7 March 2011
An Introduction to Blogging and WordPress from Sioux-Hudson Literacy Council
Blogging gives anyone who cares to a chance to tell a story, to tell their story. It crosses boundaries and…
For this client coaching story, we spoke with Branne Plitnikas at Niagara College about working with a technology coach to implement Google Drive and Google Keep.
How did you work with your coach to assess your program’s digital literacy level?
Our associate dean is very supportive of professional development (PD) for her staff. Monika at AlphaPlus supported me in improving my digital skills so I could deliver an enhanced blended learning component into my classroom. She is also helping me learn to use iPads in our program and to improve our digital usage of applications with our students and is improving our familiarity with open educational resources (OER).
Describe the process of identifying your program’s technology needs and identifying the right tool, in this case, Google Drive.
Through multiple questions, Monika gained a comprehensive overview of how our curriculum and classroom subject disciplines operate within a classroom setting. After assessing my individual goals and skill set, she suggested tools that might benefit my own learning while also meeting my students’ needs. Google Drive has proven to be a simple and effective tool that has allowed both my students and me to become familiar with some digital technologies and apply them effectively in the classroom using computers and smartphones.
How does this tool serve your learners and improve your role as an educator?
My learners are now able to access their work through folders online, so if they miss a class, I deposit missed work into their respective folders. If they need a repeat of a lesson from class, I deposit that lesson into their folder, and they are free to review it at a time that works for them. Using Google Drive, students send me work that I can mark and send back to them. We also use it as a real-time communication tool. Here, students can indicate if they are sick or will be late — the app keeps them connected to their school in a way that they were not before.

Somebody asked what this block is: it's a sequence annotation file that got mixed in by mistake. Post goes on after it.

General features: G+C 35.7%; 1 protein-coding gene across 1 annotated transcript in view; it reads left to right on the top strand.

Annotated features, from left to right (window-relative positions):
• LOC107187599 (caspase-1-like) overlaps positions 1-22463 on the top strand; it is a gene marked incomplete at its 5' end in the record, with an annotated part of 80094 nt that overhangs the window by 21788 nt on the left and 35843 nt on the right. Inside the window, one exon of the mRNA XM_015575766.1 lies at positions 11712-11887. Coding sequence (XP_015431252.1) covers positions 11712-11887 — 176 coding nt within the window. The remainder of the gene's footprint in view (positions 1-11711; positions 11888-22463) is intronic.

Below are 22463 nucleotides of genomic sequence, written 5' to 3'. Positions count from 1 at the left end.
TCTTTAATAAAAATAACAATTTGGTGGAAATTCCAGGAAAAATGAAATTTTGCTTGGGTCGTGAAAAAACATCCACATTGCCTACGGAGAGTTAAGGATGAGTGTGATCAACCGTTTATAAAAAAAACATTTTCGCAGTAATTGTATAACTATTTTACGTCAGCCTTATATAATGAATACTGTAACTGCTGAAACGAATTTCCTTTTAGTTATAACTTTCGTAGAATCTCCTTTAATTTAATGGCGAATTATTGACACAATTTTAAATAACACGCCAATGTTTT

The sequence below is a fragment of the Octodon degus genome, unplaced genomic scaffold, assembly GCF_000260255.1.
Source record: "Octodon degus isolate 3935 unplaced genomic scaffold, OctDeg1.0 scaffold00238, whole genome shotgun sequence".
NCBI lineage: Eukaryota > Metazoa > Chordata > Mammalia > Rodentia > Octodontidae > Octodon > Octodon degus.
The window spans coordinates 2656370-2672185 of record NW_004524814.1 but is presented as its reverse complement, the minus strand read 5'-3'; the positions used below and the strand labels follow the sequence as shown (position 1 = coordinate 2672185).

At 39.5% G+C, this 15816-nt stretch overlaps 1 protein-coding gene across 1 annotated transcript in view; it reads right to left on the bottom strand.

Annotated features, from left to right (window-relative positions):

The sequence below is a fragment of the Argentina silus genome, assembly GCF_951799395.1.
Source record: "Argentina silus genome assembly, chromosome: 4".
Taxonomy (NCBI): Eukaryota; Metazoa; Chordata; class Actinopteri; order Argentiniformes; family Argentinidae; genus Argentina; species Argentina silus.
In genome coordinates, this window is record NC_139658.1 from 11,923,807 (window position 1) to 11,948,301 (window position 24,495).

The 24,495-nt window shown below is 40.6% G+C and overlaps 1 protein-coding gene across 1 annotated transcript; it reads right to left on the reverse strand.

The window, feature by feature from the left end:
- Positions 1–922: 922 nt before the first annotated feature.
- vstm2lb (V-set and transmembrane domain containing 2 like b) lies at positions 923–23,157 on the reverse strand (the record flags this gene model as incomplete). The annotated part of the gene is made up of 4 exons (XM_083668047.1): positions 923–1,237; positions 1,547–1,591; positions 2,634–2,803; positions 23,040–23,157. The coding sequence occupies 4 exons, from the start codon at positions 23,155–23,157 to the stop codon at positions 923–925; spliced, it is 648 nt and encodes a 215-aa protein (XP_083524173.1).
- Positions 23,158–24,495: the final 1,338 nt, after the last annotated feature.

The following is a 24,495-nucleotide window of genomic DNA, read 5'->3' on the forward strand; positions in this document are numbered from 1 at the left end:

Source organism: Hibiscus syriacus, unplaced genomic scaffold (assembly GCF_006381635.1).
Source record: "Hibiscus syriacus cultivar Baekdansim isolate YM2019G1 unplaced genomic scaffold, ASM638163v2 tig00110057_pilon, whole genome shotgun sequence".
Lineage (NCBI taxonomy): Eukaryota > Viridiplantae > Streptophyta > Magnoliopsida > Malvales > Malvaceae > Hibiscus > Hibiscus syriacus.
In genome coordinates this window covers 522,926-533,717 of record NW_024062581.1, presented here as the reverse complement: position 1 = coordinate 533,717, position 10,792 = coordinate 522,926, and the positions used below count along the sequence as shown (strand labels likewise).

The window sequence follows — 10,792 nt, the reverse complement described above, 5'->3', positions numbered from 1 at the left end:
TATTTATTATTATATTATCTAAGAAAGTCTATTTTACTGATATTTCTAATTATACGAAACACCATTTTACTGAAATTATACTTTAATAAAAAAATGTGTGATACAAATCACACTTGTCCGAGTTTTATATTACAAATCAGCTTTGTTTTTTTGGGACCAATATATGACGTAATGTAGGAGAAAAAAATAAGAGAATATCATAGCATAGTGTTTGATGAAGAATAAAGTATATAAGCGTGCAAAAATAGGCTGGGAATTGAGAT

I also use the Google Keep application for students’ plans of action (i.e. work that they are progressing through on a weekly basis and that’s due on a specific date). They can use the app to check off completed work, and we can both add and subtract work from their list. Google Keep can also be used on a smartphone.
Describe the training process you’ve followed to get comfortable using the tool and sharing it with learners.
My learning curve has been quite large, but implementing my new skill in the classroom has been wonderful and successful. My students are very supportive and engaged with the process as well. They can see that when I am in the role of learner, like them, my excitement in learning new things and experimenting and not knowing everything is positive and relatable. I take each student through the process of setting up a Gmail account (if they don’t already have one) and walk them through Google Drive, looking into their applicable folders, opening up documents I have placed in their drive, viewing their Google Keep application. This overview helps everyone get comfortable with the process.
What feedback have you received from learners and staff?
I sent out a Google Form to my students, which was another skill that my coach Monika taught me. The responses were positive from the students:
How could others benefit from working with an AlphaPlus technology coach?
I would recommend coaching to those looking to increase their own digital literacy to help students. My experience has been very positive. I was incredibly nervous at first, but Monika has a way of putting the learner at ease. She made it so I could set my own learning pace and separated the learning into small, achievable goals. She is tailoring the learning to my program and course content. She also helped ensure that my new skill set is applicable to my needs and wants and meets the content and technology needs of students.
27 February 2020
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